The Red Sea is a fascinating and still puzzling area of investigation for geoscientists. Controversial questions include its age and whether it represents a special case in ocean basin formation or if it has evolved similarly to other, larger ocean basins. Researchers from Germany, Saudi Arabia and Iceland have now published a new tectonic model that suggests that the Red Sea is not only a typical ocean, but more mature than thought before.
An unusual belt of igneous rocks stretches for over 2,000 miles from British Columbia, Canada, to Sonora, Mexico, running through Idaho, Montana, Nevada, southeast California and Arizona.
A new machine-learning model that generates realistic seismic waveforms will reduce manual labor and improve earthquake detection, according to a study published recently in JGR Solid Earth.
Days after the 4 August 2020 massive explosion at the port of Beirut in Lebanon, researchers were on the ground mapping the impacts of the explosion in the port and surrounding city. The goal was to document and preserve data on structural and façade damage before rebuilding.
It seems like a smooth slab of stainless steel, but look a little closer, and you'll see a simplified cross-section of the Los Angeles sedimentary basin. Caltech researcher Sunyoung Park and her colleagues are printing 3D models like the metal Los Angeles proxy to provide a novel platform for seismic experiments.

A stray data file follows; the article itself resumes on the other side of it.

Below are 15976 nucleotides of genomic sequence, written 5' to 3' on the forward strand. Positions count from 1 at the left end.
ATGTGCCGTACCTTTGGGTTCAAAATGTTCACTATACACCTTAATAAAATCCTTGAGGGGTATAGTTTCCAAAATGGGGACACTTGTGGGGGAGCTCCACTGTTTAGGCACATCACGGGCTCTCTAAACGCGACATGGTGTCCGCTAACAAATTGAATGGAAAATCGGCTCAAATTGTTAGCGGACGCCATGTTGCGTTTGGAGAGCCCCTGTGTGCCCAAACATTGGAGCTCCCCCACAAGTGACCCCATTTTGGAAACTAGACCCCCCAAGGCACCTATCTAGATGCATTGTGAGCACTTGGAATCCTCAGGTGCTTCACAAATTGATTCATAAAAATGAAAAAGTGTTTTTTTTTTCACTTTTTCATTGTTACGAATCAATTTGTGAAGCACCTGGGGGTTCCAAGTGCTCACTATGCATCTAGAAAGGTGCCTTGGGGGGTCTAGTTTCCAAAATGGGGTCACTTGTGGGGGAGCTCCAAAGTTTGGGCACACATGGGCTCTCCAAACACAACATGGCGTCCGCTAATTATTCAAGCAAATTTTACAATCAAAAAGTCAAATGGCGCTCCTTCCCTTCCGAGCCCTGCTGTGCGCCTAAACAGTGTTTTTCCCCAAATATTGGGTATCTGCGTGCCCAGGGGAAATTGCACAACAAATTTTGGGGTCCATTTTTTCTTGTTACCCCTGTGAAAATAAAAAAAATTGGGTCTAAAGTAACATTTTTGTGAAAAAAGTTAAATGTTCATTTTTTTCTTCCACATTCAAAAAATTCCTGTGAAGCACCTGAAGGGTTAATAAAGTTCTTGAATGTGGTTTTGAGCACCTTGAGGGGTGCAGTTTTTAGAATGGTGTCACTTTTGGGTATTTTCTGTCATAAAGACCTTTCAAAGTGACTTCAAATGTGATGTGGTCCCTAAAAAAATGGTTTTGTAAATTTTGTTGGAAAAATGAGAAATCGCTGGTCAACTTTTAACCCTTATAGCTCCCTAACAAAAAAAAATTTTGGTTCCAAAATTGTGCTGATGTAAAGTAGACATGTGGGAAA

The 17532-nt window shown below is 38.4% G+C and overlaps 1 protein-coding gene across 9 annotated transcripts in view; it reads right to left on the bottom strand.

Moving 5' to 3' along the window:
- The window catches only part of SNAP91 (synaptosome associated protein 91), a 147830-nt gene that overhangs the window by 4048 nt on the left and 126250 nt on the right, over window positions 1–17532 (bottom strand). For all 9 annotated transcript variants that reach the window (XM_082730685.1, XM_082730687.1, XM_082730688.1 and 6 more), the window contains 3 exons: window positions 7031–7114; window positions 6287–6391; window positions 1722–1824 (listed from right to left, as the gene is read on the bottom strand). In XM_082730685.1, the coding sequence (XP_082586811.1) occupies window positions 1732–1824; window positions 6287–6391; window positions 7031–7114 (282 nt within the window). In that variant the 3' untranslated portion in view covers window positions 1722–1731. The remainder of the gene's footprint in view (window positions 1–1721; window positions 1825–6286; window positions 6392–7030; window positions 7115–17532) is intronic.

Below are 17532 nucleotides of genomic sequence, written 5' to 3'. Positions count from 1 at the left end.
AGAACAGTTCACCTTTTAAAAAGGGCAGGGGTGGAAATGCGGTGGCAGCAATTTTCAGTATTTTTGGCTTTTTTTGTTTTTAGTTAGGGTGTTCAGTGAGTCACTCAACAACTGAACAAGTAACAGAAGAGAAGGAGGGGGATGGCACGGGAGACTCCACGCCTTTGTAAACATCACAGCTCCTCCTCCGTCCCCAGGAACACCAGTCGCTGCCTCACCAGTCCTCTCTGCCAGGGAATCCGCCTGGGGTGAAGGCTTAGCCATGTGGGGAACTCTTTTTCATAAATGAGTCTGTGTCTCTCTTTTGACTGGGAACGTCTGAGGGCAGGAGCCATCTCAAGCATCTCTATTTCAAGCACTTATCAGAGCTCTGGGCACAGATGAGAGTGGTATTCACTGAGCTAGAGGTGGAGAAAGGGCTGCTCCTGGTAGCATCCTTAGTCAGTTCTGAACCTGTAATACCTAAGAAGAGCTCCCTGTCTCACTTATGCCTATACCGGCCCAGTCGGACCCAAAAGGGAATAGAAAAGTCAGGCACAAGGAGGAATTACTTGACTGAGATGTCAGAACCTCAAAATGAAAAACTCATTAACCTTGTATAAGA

Machine learning could provide up an extra hour of warning time for debris flows along the Illgraben torrent in Switzerland, researchers report at the Seismological Society of America (SSA)'s 2021 Annual Meeting
Concrete efforts to bring racial equity to the geosciences are receiving significant attention in the wake of new grassroots efforts and increased awareness of social justice issues in 2020, speakers said at the Seismological Society of America (SSA)'s 2021 Annual Meeting.
Decades-old aerial photos of Yudong District, Datong City in Shanxi Province, Northern China have helped researchers in their search for a fault hidden underneath the city's buildings and cement roads, researchers said at the Seismological Society of America (SSA)'s 2021 Annual Meeting.
Volcanic eruptions deep in our oceans are capable of extremely powerful releases of energy, at a rate high enough to power the whole of the United States, according to research published today.
When hydraulic fracturing operations ground to a halt last spring in the Kiskatinaw area of British Columbia, researchers expected seismic quiescence in the region. Instead, hundreds of small earthquakes occurred for months after operations shut down, according to a new study.